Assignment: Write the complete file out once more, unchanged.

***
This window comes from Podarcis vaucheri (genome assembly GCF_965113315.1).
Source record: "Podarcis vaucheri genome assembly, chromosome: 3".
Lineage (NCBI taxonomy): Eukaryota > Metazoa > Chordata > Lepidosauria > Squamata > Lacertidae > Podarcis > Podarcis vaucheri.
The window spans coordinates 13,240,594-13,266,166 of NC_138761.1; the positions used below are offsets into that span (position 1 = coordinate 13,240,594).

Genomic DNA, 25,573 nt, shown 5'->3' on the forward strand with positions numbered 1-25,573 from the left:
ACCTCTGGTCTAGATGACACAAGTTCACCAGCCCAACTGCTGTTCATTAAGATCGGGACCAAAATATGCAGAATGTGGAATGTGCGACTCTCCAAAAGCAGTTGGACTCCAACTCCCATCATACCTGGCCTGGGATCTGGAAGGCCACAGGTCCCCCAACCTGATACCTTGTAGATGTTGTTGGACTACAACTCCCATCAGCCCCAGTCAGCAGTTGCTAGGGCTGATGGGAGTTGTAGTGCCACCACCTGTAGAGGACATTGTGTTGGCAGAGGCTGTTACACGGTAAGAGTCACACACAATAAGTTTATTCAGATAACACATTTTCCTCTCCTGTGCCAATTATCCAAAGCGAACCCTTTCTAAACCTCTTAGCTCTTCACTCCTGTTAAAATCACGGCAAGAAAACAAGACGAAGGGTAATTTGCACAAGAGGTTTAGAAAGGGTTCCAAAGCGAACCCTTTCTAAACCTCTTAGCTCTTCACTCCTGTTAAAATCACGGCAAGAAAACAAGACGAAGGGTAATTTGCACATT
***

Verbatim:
This window comes from Podarcis vaucheri (genome assembly GCF_965113315.1).
Source record: "Podarcis vaucheri genome assembly, chromosome: 3".
Lineage (NCBI taxonomy): Eukaryota > Metazoa > Chordata > Lepidosauria > Squamata > Lacertidae > Podarcis > Podarcis vaucheri.
The window spans coordinates 13,240,594-13,266,166 of NC_138761.1; the positions used below are offsets into that span (position 1 = coordinate 13,240,594).

Genomic DNA, 25,573 nt, shown 5'->3' on the forward strand with positions numbered 1-25,573 from the left:
ACCTCTGGTCTAGATGACACAAGTTCACCAGCCCAACTGCTGTTCATTAAGATCGGGACCAAAATATGCAGAATGTGGAATGTGCGACTCTCCAAAAGCAGTTGGACTCCAACTCCCATCATACCTGGCCTGGGATCTGGAAGGCCACAGGTCCCCCAACCTGATACCTTGTAGATGTTGTTGGACTACAACTCCCATCAGCCCCAGTCAGCAGTTGCTAGGGCTGATGGGAGTTGTAGTGCCACCACCTGTAGAGGACATTGTGTTGGCAGAGGCTGTTACACGGTAAGAGTCACACACAATAAGTTTATTCAGATAACACATTTTCCTCTCCTGTGCCAATTATCCAAAGCGAACCCTTTCTAAACCTCTTAGCTCTTCACTCCTGTTAAAATCACGGCAAGAAAACAAGACGAAGGGTAATTTGCACAAGAGGTTTAGAAAGGGTTCCAAAGCGAACCCTTTCTAAACCTCTTAGCTCTTCACTCCTGTTAAAATCACGGCAAGAAAACAAGACGAAGGGTAATTTGCACATT